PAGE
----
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The Law Firm, The Secretary and The Spy Cam

The question for the court was this: Did the Boston law firm Peabody & Arnold fire legal secretary Teresa Brooks because of her physical disability? The firm fired Brooks in 2005 after 16 years on the job. The firing came 2.5 months after Brooks stopped reporting to the office and her doctor notified the firm that a severe spinal condition had disabled her to the point that she was unable to work. The firm had known of Brooks' back problems and had accommodated her with a special chair, help with heavy lifting and time off for therapy. It had even arranged for an independent medical exam by an outside doctor, who confirmed her "disabling degree of pain."

But Peabody & Arnold remained suspicious. Brooks' disability claim came just a day after she had received a written warning about her tardiness and a week after she had received a written warning over various infractions. And then there was the talk of her taking a trip to Disney World. So the firm hired a private detective, who videotaped her over several days in December and January. The video showed her engaging in a range of physical activities, without a sign of her disability. The firm brought the video to the independent doctor, who promptly withdrew his diagnosis of disability. Video in hand, the firm fired Brooks, saying she had misled it in order to collect disability benefits.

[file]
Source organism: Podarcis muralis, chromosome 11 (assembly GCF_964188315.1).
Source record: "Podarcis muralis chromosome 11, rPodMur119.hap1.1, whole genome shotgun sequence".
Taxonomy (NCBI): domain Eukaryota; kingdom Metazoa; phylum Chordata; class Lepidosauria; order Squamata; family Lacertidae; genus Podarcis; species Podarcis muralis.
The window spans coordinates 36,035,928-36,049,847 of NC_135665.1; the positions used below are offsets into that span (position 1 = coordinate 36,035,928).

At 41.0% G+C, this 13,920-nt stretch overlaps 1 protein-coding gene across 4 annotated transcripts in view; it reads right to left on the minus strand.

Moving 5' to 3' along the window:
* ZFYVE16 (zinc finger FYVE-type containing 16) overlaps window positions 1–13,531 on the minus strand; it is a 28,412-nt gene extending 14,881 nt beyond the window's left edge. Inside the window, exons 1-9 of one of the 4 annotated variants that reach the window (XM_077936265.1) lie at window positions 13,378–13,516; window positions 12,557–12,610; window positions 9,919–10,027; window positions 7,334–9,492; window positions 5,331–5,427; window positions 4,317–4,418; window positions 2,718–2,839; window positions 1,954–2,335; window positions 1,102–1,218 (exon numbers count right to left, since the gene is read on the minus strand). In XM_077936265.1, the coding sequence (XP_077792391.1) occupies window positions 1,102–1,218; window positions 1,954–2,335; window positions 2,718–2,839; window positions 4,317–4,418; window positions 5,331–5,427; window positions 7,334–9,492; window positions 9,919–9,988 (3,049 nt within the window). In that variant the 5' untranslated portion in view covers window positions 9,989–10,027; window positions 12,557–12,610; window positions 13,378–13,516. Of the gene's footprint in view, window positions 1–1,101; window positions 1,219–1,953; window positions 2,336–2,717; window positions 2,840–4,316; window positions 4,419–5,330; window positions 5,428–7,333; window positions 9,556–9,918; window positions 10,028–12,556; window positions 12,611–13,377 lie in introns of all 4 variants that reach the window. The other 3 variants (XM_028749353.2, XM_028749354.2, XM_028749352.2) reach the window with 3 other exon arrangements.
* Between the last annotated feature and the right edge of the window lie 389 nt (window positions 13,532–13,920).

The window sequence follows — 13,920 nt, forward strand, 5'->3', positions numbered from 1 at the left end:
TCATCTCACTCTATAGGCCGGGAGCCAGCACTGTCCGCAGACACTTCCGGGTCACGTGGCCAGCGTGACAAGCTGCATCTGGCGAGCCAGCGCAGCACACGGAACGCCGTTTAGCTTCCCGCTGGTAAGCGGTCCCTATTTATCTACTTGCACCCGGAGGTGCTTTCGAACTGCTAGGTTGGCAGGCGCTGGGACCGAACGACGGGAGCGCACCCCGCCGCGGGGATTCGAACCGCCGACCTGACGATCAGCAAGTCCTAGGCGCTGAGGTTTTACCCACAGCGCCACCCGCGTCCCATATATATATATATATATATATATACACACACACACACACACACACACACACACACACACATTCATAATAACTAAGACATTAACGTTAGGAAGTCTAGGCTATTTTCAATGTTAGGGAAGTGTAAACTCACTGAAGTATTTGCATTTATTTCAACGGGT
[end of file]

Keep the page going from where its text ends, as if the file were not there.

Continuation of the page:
On this evidence, a trial court judge ordered summary judgment dismissing Brooks' discrimination lawsuit against her former firm. Yesterday, the Massachusetts Appeals Court affirmed the dismissal Brooks v. Peabody Arnold.

The videotape showed the plaintiff working in her yard, repeatedly bending over, carrying heavy bundles, walking up and down stairs without difficulty, and walking without a limp or a cane, contrary to her presentation at the IME arranged by the defendant shortly before she went on leave. She was also physically able to drive forty minutes each way to a casino in Lincoln, Rhode Island, and to sit playing slot machines for three hours, while claiming that her back problems would not permit her to sit at her desk and type.

Through this evidence, the Appeals Court said, Peabody & Arnold "articulated a legitimate, nondiscriminatory reason for termination, sufficient to rebut the plaintiff's prima facie case." If only she hadn't hit the slots.

Posted by Robert J. Ambrogi on January 8, 2008 at 01:37 PM | Permalink | Comments (0)


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